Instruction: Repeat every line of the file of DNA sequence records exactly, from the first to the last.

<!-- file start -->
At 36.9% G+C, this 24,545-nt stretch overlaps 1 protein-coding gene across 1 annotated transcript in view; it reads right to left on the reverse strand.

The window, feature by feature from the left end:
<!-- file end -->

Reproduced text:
At 36.9% G+C, this 24,545-nt stretch overlaps 1 protein-coding gene across 1 annotated transcript in view; it reads right to left on the reverse strand.

The window, feature by feature from the left end: